The advancement of technology and its application to the field of education has caused many to re-examine the merits and pitfalls of cyberlearning environments. Though there is a wealth of research both for and against its mainstream use, there is a consensus that much work remains to be done in key areas such as collaboration, course content, personal learning environments, and engagement. CAD and cyberlearning share a common goal: to communicate information effectively. Unfortunately, many aspects well understood in CAD have been overlooked in online education. In this paper, ten key challenges and their implications for CAD cyber education are discussed. The purpose of this paper is not to provide a dismal outlook for cyberlearning, but to incite discussion, research, and development into these areas with the anticipation of a viable and attractive alternative to traditional classroom education.
Ten challenges in CAD cyber education
ZJ Beasley, LA Piegl, P Rosen
Computer-Aided Design and Applications 15 (3), 432-442
This paper revisits a more than half a century old problem: slice a free-form object into layers for manufacturing. A point based approach is taken that would have been prohibitive even a decade ago. Due to modern hardware, plenty of storage and a plethora of software packages, the time has come to ditch complicated and error prone numerical code and deploy a simple point based method to achieve robustness and accuracy that have been lacking for a very long time.
Point cloud slicing for 3-D printing
W Oropallo, LA Piegl, P Rosen, K Rajab
Computer-Aided Design and Applications 15 (1), 90-97
3-D printing, also known as additive manufacturing, has gained a lot of attention both within and outside CAD research. Even popular media have touted the technology as one of the game changer technologies of the 21st century. Simply stated, most printing devices add material to an unfinished part, layer by layer, until the entire object is completed. In order to make this happen, the object is sliced into thin layers which are produced and glued together. Since NURBS are the standard form of modeling tools, the process entails converting the NURBS into an STL model (piecewise triangular model) which is then sliced into a set of closed polygonal loops. In order to avoid the many problems with the STL-based slicing, in this paper we investigate a point cloud-based approach to direct slicing of NURBS based models. It uses the original NURBS model and converts the model into a point cloud, based on layer thickness and accuracy requirements, for direct slicing. The only major computational requirement is point evaluation which can be done error free and in an inexpensive manner. The generation of the point cloud is the main topic of this paper.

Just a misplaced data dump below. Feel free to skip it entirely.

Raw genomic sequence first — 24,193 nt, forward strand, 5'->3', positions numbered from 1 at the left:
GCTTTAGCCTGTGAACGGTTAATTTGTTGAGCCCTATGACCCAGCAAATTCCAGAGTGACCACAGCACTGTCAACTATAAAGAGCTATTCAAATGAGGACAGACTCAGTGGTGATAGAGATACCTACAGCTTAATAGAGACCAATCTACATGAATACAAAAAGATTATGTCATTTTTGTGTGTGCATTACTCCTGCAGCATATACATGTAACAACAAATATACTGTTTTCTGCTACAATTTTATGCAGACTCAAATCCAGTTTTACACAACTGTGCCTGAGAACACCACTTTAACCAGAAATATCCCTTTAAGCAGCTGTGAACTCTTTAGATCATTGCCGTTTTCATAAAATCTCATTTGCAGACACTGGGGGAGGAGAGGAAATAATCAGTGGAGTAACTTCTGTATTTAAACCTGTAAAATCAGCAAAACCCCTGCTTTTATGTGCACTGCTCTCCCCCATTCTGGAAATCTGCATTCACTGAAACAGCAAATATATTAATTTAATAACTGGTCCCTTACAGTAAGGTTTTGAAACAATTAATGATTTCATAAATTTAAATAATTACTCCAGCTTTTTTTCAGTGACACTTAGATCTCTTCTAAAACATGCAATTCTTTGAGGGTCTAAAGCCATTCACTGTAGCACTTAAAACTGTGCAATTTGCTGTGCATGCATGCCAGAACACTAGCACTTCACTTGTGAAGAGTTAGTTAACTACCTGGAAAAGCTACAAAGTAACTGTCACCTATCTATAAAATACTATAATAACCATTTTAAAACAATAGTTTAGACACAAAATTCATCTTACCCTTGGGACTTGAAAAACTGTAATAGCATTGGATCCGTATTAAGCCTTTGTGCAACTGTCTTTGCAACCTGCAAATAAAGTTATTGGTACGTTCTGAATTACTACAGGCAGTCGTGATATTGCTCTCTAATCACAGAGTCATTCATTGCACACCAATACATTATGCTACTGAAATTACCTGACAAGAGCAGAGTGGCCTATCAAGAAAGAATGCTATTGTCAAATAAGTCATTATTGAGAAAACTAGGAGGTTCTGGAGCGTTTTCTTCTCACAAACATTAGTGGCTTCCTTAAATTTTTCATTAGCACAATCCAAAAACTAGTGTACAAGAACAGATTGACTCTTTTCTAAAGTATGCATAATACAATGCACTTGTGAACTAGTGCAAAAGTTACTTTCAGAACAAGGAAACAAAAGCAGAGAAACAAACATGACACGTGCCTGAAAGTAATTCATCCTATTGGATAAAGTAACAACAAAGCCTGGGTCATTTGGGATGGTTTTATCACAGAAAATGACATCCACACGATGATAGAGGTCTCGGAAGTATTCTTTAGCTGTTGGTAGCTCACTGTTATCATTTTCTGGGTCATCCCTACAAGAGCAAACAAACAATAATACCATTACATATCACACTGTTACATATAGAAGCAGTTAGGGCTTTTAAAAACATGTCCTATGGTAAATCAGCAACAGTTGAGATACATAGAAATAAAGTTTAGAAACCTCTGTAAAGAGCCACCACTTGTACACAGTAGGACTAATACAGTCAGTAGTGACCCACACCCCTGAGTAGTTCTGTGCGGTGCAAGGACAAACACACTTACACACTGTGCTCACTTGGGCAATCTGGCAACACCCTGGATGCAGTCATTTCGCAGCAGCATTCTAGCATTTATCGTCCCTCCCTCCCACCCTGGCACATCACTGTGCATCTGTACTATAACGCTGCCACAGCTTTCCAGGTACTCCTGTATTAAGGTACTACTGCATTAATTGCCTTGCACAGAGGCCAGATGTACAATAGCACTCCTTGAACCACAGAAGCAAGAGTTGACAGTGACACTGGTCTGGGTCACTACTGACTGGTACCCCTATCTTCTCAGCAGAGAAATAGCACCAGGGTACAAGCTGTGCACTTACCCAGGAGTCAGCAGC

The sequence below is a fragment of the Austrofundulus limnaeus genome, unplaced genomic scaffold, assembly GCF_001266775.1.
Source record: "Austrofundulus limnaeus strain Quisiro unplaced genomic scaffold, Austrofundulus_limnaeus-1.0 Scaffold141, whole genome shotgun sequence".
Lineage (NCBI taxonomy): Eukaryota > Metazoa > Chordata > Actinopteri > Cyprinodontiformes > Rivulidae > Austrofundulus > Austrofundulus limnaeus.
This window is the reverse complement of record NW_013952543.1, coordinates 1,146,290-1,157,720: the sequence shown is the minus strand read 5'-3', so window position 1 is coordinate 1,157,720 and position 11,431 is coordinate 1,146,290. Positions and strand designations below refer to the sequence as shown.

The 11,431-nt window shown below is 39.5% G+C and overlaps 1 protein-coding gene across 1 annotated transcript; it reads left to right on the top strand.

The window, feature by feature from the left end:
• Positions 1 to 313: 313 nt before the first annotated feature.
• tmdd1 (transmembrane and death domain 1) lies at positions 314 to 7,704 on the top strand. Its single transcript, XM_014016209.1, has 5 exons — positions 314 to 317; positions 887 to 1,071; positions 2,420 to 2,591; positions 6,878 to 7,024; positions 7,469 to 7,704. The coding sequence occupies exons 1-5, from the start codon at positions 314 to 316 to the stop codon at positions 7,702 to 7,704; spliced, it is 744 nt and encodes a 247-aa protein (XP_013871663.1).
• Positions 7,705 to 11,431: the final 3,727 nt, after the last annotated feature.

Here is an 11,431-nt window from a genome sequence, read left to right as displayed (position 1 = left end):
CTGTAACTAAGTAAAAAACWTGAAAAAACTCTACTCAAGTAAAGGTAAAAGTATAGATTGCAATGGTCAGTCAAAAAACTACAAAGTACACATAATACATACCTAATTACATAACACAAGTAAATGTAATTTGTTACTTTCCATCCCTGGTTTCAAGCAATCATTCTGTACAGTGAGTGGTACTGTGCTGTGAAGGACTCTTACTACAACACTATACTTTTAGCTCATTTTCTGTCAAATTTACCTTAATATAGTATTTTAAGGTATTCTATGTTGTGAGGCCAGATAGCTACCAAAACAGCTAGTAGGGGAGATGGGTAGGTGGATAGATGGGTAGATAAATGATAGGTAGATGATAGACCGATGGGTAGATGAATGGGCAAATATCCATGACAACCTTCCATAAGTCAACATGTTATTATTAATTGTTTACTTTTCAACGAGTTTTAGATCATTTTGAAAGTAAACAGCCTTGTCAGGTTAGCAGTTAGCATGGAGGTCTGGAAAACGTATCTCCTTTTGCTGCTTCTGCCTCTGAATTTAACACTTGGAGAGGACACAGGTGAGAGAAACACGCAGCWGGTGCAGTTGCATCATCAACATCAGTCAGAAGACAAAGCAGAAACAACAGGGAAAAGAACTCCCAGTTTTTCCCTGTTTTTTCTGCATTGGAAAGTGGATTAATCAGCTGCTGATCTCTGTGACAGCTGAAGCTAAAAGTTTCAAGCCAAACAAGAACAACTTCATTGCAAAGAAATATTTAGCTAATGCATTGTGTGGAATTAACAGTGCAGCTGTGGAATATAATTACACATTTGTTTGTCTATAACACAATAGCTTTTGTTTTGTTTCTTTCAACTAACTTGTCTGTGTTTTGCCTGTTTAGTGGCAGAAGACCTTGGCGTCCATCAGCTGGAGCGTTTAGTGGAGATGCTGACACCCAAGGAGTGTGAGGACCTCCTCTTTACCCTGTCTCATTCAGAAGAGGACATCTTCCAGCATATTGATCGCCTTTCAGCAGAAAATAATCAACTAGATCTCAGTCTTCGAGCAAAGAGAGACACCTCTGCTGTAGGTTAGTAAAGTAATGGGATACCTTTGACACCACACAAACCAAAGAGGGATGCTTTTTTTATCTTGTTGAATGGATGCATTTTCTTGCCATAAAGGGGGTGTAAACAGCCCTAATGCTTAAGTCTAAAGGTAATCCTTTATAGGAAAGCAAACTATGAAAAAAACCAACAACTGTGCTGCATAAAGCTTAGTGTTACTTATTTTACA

Generating point clouds for slicing free-form objects for 3-D printing
W Oropallo, LA Piegl, P Rosen, K Rajab
Computer-Aided Design and Applications 14 (2), 242-249
Three dimensional printing has gained considerable interest lately due to the proliferation of inexpensive devices as well as open source software that drive those devices. Public interest is often followed by media coverage that tends to sensationalize technology. Based on popular articles, the public may create the impression that 3D printing is the Holy Grail; we are going to print everything as one piece, traditional manufacturing is at the brink of collapse, and exotic applications, such as cloning a human body by 3D bio-printing, are just around the corner. The purpose of this paper is to paint a more realistic picture by identifying ten challenges that clearly illustrate the limitations of this technology, which makes it just as vulnerable as anything else that had been touted before as the next game changer.
Ten challenges in 3D printing
W Oropallo, LA Piegl
Engineering with Computers 32 (1), 135-148